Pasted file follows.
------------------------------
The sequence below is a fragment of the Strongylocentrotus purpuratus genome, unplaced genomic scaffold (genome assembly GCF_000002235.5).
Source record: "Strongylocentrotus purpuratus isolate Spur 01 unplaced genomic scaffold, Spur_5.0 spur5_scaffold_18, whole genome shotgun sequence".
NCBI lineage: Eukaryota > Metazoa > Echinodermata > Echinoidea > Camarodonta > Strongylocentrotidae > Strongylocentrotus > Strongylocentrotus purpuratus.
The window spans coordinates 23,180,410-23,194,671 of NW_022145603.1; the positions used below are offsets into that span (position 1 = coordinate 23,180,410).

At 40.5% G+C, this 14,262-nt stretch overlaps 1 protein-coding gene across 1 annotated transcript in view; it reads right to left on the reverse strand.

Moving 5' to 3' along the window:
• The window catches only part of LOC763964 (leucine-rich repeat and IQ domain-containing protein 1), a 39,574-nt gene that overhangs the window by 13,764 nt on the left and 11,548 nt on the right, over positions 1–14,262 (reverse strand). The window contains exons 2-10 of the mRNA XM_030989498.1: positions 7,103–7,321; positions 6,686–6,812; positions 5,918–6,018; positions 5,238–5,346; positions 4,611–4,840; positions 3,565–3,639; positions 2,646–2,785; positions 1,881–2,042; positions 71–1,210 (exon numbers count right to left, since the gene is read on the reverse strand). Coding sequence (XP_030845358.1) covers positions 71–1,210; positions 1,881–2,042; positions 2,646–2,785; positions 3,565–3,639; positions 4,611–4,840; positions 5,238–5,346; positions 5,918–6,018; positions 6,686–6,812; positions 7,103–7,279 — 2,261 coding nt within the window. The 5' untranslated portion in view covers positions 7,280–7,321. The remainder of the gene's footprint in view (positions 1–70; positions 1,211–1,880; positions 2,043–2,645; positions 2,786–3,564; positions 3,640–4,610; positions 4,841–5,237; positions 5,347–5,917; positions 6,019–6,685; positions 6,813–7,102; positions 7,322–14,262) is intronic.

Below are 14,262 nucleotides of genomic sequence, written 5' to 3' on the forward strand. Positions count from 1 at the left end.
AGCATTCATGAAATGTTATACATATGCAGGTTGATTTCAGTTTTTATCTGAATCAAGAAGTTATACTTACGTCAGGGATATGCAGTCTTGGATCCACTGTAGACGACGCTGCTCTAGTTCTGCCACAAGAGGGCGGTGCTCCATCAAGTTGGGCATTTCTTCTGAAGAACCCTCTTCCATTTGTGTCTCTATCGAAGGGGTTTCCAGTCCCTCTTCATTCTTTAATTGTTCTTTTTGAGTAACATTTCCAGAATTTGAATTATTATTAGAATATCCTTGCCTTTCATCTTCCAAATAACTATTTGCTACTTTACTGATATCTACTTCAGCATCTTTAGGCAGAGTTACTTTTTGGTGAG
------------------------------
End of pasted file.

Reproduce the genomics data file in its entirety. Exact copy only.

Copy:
The sequence below is a fragment of the Strongylocentrotus purpuratus genome, unplaced genomic scaffold (genome assembly GCF_000002235.5).
Source record: "Strongylocentrotus purpuratus isolate Spur 01 unplaced genomic scaffold, Spur_5.0 spur5_scaffold_18, whole genome shotgun sequence".
NCBI lineage: Eukaryota > Metazoa > Echinodermata > Echinoidea > Camarodonta > Strongylocentrotidae > Strongylocentrotus > Strongylocentrotus purpuratus.
The window spans coordinates 23,180,410-23,194,671 of NW_022145603.1; the positions used below are offsets into that span (position 1 = coordinate 23,180,410).

At 40.5% G+C, this 14,262-nt stretch overlaps 1 protein-coding gene across 1 annotated transcript in view; it reads right to left on the reverse strand.

Moving 5' to 3' along the window:
• The window catches only part of LOC763964 (leucine-rich repeat and IQ domain-containing protein 1), a 39,574-nt gene that overhangs the window by 13,764 nt on the left and 11,548 nt on the right, over positions 1–14,262 (reverse strand). The window contains exons 2-10 of the mRNA XM_030989498.1: positions 7,103–7,321; positions 6,686–6,812; positions 5,918–6,018; positions 5,238–5,346; positions 4,611–4,840; positions 3,565–3,639; positions 2,646–2,785; positions 1,881–2,042; positions 71–1,210 (exon numbers count right to left, since the gene is read on the reverse strand). Coding sequence (XP_030845358.1) covers positions 71–1,210; positions 1,881–2,042; positions 2,646–2,785; positions 3,565–3,639; positions 4,611–4,840; positions 5,238–5,346; positions 5,918–6,018; positions 6,686–6,812; positions 7,103–7,279 — 2,261 coding nt within the window. The 5' untranslated portion in view covers positions 7,280–7,321. The remainder of the gene's footprint in view (positions 1–70; positions 1,211–1,880; positions 2,043–2,645; positions 2,786–3,564; positions 3,640–4,610; positions 4,841–5,237; positions 5,347–5,917; positions 6,019–6,685; positions 6,813–7,102; positions 7,322–14,262) is intronic.

Below are 14,262 nucleotides of genomic sequence, written 5' to 3' on the forward strand. Positions count from 1 at the left end.
AGCATTCATGAAATGTTATACATATGCAGGTTGATTTCAGTTTTTATCTGAATCAAGAAGTTATACTTACGTCAGGGATATGCAGTCTTGGATCCACTGTAGACGACGCTGCTCTAGTTCTGCCACAAGAGGGCGGTGCTCCATCAAGTTGGGCATTTCTTCTGAAGAACCCTCTTCCATTTGTGTCTCTATCGAAGGGGTTTCCAGTCCCTCTTCATTCTTTAATTGTTCTTTTTGAGTAACATTTCCAGAATTTGAATTATTATTAGAATATCCTTGCCTTTCATCTTCCAAATAACTATTTGCTACTTTACTGATATCTACTTCAGCATCTTTAGGCAGAGTTACTTTTTGGTGAG